Topics Devops What is a DevOps platform engineer?

What is a DevOps platform engineer?

A bleeding-edge role, DevOps platform engineers fill the space between hardware and software.

What is a DevOps platform engineer?

In the complex world that can be software development, a DevOps platform that can be deployed as a single application brings all the disparate forces together. It’s tough to argue against the benefits of a single solution, but someone has to “own” the platform.

In this new era of DevOps, enter the DevOps platform engineer, a bleeding-edge role that is popping up on various job listings. Although some would argue a platform engineer is just another name for a site reliability engineer, the rise of cloud native technologies such as Kubernetes, microservices, and containers have pushed some companies to create a platform engineering team (or teams) charged with overseeing the platforms and related technologies.

As organizations continue to embrace DevOps practices, the demand for platform engineers with a broad range of skills capable of navigating the complexities of modern software architectures is set to rise. These professionals are instrumental in crafting effective solutions that meet the dynamic needs of software teams, from facilitating smooth migrations to enabling continuous integration and delivery.

What skills do platform engineers require?

A look at advertised job responsibilities and qualifications shows how a platform engineer is expected to operate in a DevOps team. In general, a platform engineer’s role is to help developers get software out the door more quickly and with security in mind. As such, it’s not surprising companies are looking for platform engineers with:

  • CI/CD and other automation experience
  • Familiarity with infrastructure as code
  • Familiarity with cloud native technologies such as Kubernetes, Google Cloud, and Docker
  • Extensive experience with cloud deployments
  • Knowledge of secure coding practices including OWASP, secrets management, and vulnerability remediation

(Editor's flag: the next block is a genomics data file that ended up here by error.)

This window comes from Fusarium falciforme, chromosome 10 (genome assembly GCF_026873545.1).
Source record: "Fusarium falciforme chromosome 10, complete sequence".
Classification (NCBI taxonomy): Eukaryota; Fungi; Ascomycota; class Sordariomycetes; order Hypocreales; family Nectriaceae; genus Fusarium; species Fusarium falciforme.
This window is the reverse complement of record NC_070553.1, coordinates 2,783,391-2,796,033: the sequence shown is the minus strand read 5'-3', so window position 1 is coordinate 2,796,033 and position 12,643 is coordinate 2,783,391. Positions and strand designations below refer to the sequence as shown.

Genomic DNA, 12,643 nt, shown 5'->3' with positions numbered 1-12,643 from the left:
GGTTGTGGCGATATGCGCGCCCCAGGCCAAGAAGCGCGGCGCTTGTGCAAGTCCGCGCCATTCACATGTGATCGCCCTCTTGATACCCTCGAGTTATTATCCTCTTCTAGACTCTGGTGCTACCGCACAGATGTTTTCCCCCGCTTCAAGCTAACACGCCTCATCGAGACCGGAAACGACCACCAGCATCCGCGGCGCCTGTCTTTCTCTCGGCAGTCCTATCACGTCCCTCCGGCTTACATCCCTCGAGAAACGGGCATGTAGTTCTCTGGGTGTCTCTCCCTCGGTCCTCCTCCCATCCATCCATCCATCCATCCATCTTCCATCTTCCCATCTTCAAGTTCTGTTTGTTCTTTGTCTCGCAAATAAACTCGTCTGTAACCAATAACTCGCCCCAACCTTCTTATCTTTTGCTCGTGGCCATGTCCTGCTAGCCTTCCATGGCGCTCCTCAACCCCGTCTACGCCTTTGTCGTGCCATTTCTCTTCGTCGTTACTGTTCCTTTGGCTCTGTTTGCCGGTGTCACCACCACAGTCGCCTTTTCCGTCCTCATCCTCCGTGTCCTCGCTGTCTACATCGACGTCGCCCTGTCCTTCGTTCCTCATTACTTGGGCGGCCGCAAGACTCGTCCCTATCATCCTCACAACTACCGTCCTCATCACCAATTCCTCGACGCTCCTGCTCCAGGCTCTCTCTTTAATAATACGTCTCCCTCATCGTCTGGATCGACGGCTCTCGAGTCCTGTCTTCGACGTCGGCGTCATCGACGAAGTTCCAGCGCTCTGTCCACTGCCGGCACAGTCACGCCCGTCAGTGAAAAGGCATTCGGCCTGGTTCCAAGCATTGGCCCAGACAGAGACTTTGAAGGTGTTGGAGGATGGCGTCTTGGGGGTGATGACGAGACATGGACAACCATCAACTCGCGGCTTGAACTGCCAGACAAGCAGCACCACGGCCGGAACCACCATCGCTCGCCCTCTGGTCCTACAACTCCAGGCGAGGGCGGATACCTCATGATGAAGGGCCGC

• Strong programming chops and deep familiarity with Linux/Unix operating systems
  • Solid interpersonal skills and a desire to improve the developer experience

It’s important to remember, however, that the responsibilities of a platform engineer could vary widely depending on the type of organization. A greenfield company with no legacy systems is likely to have cloud expertise baked in, while an enterprise (and its presumptive legacy systems) may need extra help when it comes to migrations.

How platform engineers work in a DevOps environment

There’s no question that a platform engineer plays a pivotal role sitting between Dev and Ops, but leaning more toward operations. One company wrote about their DevOps platform engineering journey and said at the end of the day their focus was on operations and site reliability. Others have suggested a DevOps platform engineer must be responsible for seamless “self-serve” production for developers, as well as monitoring, alerting, and even potentially evangelism for the platform itself.

It is likely this role will continue to evolve over time as more teams adopt DevOps platforms and take full advantage of them. In our 2022 Global DevSecOps Survey, three-quarters of respondents told us their teams use a DevOps platform or plan to use one this year. Another 21% said they are considering a DevOps platform in the next two to three years.


The role of the DevOps platform engineer heralds a transformative era in software engineering, one that underscores the integration of development and operations through a single, comprehensive platform. Platform engineers, with their comprehensive technical and problem-solving skills, are shaping the future of software development to efficiently deliver high-quality, secure software.

The role's core responsibility revolves around empowering development teams with a robust platform that streamlines processes, enhances collaboration, and accelerates release cycles, thereby driving efficiency and innovation.

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